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Biomarker-guided cancer treatment is not the standard of care in the United States, but one leading molecular testing company is working to change that.

An estimated 2 million Americans will be diagnosed with cancer this year, and cancer remains the second leading cause of death in the United States. Thankfully, cancer treatment can be potentially more targeted and more personalized — if the right testing is performed.

“Cancer is not normal,” explains Ravindra Kolhe, M.D., Ph.D., FCAP, director of the Georgia Esoteric & Molecular Laboratory at the Medical College of Georgia. “There are some genes which go abnormal, driving these cancers.”

QIAseq multimodal sequencing kits streamlines the analysis of multiple analytes from the same sample with one combined, efficient workflow.

Comprehensive genomic profiling

Once a specific gene driving the cancer is identified, it can be treated with a targeted, personalized therapy instead of broader therapies like radiation or chemotherapy. But the most prevalent approach remains single-marker testing, which looks at just one gene’s mutations at a time, making the testing process inefficient — and wasteful.

“As research evolves and more targeted therapies are approved, access to tissue becomes the issue,” explains Lee-Anne Zinetti, associate director of Global Oncology Marketing at QIAGEN, a leading sample and assay technology company. The increasing number of biomarkers coupled with limited tissue poses a challenge for pathology labs. With lung cancer, for example, a biopsy provides a finite amount of tissue, and with ~10 actionable biomarkers associated with FDA-approved drugs and even more in clinical trials, a decision might need to be made: which test and which technology should be used to give the patient access to the best treatment options.”

Another limitation of older methods of cancer testing is that one of the two types of nucleic acids, DNA or RNA, is typically tested. Using next-generation sequencing (NGS) technology, we can identify all mutations across hundreds of genes, and test DNA and RNA simultaneously. “Now we can look at not only the DNA but also the RNA,” notes Dr. Kolhe. “And we can look at multiple facets of these tumor cells in one setting, including biomarkers like TMB and MSI. Now we can have a global picture of what’s wrong with the tumor.”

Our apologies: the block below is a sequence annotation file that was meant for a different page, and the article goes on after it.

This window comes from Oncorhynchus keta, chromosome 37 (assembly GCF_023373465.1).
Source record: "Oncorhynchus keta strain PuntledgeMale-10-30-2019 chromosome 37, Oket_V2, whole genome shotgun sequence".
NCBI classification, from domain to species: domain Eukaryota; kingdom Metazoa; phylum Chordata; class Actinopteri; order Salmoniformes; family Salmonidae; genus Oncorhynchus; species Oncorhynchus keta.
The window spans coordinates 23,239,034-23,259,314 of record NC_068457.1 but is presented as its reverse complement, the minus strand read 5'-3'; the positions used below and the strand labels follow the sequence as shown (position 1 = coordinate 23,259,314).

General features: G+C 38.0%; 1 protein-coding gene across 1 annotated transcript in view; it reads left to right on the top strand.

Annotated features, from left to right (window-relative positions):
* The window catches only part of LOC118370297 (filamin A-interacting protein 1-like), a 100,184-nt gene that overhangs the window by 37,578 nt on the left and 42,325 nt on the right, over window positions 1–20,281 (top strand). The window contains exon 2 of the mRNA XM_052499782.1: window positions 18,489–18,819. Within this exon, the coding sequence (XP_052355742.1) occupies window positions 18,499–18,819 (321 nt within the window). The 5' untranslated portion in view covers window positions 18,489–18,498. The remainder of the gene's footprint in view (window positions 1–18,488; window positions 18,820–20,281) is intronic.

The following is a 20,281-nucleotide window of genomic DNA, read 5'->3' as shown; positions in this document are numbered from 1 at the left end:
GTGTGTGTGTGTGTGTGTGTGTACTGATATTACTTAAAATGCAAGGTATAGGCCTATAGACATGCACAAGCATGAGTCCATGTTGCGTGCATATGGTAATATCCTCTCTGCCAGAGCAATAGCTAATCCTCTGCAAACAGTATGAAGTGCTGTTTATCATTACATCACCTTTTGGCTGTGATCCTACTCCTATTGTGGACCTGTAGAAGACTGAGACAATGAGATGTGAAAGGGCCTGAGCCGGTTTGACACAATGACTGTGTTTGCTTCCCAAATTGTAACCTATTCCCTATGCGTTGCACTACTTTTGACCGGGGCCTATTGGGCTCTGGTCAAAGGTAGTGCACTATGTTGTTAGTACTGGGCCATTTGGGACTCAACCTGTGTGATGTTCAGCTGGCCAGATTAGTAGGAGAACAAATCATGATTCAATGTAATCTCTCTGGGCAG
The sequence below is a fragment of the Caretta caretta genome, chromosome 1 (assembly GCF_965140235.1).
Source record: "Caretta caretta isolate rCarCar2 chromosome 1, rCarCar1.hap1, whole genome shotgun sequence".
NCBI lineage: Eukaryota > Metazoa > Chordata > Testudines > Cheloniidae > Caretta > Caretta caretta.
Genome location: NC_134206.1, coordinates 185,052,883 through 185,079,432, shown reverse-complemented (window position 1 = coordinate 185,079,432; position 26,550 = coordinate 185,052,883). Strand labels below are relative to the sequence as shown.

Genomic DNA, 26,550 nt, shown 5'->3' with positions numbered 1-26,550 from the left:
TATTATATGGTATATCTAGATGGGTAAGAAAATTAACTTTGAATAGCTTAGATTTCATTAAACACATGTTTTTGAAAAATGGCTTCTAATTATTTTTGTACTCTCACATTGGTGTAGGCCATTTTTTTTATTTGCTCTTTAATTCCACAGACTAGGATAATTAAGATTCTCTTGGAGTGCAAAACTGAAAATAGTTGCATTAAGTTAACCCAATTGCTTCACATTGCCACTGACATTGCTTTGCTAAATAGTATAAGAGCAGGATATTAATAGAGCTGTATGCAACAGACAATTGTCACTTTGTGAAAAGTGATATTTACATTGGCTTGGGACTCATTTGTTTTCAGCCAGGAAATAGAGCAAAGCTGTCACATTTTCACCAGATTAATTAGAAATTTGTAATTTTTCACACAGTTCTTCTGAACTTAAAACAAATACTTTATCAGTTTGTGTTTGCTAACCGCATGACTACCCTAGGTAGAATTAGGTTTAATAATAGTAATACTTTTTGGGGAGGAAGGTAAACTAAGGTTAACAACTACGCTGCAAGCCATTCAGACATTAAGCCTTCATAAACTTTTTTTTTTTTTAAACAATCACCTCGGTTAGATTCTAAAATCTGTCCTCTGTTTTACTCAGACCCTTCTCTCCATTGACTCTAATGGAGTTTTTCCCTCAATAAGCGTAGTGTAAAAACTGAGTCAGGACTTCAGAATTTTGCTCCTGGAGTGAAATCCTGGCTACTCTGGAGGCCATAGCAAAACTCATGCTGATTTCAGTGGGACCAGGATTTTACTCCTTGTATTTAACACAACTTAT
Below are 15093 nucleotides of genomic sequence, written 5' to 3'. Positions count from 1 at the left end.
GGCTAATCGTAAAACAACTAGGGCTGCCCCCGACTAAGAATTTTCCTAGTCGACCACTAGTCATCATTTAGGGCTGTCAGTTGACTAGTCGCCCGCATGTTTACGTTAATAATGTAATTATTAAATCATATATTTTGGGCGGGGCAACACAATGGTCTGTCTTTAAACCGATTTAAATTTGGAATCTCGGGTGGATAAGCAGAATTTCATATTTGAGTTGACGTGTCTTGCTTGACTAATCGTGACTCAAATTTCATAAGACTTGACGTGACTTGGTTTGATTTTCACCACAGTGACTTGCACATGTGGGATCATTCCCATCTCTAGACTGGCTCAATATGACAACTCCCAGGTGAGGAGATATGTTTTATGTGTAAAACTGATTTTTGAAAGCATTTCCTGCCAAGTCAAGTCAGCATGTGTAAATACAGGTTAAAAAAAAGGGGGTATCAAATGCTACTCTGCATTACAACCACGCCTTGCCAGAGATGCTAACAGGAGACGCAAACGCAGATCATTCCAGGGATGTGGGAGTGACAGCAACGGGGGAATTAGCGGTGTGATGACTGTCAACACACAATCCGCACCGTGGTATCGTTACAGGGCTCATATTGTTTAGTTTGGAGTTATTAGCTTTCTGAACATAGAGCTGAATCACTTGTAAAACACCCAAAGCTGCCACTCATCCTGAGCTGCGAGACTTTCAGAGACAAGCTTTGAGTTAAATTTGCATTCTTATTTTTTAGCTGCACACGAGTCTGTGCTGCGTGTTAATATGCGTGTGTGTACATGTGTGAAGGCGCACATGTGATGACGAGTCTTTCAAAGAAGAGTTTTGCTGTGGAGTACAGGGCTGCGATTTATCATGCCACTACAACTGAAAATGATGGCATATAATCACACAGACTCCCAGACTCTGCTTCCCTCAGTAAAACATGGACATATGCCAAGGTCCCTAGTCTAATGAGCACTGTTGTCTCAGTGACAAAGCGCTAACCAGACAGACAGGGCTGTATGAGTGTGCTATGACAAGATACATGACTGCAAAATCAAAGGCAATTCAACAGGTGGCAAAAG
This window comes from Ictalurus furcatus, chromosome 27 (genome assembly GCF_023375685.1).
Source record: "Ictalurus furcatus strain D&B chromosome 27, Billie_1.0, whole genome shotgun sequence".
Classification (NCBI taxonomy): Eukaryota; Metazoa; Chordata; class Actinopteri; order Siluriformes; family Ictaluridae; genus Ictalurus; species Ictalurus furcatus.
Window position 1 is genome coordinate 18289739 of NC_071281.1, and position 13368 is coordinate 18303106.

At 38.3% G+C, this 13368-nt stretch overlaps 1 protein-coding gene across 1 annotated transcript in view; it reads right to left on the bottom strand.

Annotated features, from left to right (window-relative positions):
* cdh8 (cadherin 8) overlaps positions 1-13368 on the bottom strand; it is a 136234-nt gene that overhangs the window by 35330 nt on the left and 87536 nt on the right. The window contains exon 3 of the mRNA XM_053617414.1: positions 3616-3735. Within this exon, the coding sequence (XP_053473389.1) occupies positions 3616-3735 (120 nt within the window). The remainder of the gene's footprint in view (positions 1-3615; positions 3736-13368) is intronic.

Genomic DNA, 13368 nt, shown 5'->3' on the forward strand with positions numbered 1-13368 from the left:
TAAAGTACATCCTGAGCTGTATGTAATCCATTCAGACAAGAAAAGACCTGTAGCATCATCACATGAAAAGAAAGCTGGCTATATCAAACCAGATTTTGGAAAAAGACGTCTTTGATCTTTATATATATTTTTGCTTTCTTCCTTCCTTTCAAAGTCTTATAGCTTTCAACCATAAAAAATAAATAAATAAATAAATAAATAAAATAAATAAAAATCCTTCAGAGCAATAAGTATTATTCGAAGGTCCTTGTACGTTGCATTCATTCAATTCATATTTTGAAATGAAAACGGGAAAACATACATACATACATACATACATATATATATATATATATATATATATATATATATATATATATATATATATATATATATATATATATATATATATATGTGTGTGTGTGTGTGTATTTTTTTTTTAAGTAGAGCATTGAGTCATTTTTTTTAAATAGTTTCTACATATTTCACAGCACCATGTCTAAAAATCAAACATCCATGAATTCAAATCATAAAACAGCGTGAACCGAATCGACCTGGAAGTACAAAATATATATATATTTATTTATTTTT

Analysis of multiple analytes from the same sample – or multimodal sequencing – is becoming increasingly important due to the rapidly evolving nature of approaches for tumor profiling and biomarker research. 


Despite these advantages, single-marker testing remains the standard of care. “The No. 1 barrier to comprehensive genomic testing becoming the standard of care is resources,” says Dr. Kolhe. “Finding the expertise and technical know-how to run a comprehensive genomic profile in smaller laboratories is still a challenge.”

One reason for this is the fact that most insurance companies will only pay for FDA-approved comprehensive genomic testing — and, currently, only a few such tests are available. That forces physicians to send their samples to the labs that can perform those tests — larger service labs — instead of their local labs.

Consolidating multiple workflows into one, Qiagen has reduced overall costs and sample to sequencing turnaround time from the conventional 3 days down to a single day.

Costs are also a barrier but shouldn’t be. While it’s true that comprehensive genomic profiling is perceived as more expensive (up front), Zinetti notes that this misses the bigger picture. “The cost of putting a patient on a therapy that doesn’t work is much higher for both the patient, who may suffer an adverse event, and for the payor,” she says. “Because you’re potentially giving them an expensive drug and it’s not going to have an impact. So that’s a waste, and that has a negative impact on the healthcare system.”

Zinetti notes this is why QIAGEN supports cancer research and collaborative efforts. It’s also why the company joined the Access to Comprehensive Genomic Profiling (ACGP) coalition, which promotes the adoption of personalized medicine like comprehensive genomic testing. “What’s amazing is, NGS testing is not new,” says Zinetti. “The current guidelines have not evolved with the science or advances in precision medicine. We need to all do our part in changing that as an industry — for the benefit of patients.”

“We’re working with everyone in the field to make this a routine test,” says Dr. Kolhe. “Cancer is a pretty complex disease. Having more informed, comprehensive content to work with will help oncologists and pathologists make better decisions.”

To learn more about next-generation sequencing, visit

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